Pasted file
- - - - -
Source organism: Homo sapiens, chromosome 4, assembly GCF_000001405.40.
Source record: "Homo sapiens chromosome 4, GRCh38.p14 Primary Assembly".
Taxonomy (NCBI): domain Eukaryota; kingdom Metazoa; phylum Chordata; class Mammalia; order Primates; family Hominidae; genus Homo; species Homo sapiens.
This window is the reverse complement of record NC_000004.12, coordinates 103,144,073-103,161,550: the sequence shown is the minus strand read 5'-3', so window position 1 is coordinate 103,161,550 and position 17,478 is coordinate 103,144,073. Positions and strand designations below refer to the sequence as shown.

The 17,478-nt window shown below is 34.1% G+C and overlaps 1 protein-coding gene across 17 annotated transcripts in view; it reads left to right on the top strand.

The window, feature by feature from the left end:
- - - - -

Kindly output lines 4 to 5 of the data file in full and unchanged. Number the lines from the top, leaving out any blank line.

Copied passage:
This window is the reverse complement of record NC_000004.12, coordinates 103,144,073-103,161,550: the sequence shown is the minus strand read 5'-3', so window position 1 is coordinate 103,161,550 and position 17,478 is coordinate 103,144,073. Positions and strand designations below refer to the sequence as shown.

The 17,478-nt window shown below is 34.1% G+C and overlaps 1 protein-coding gene across 17 annotated transcripts in view; it reads left to right on the top strand.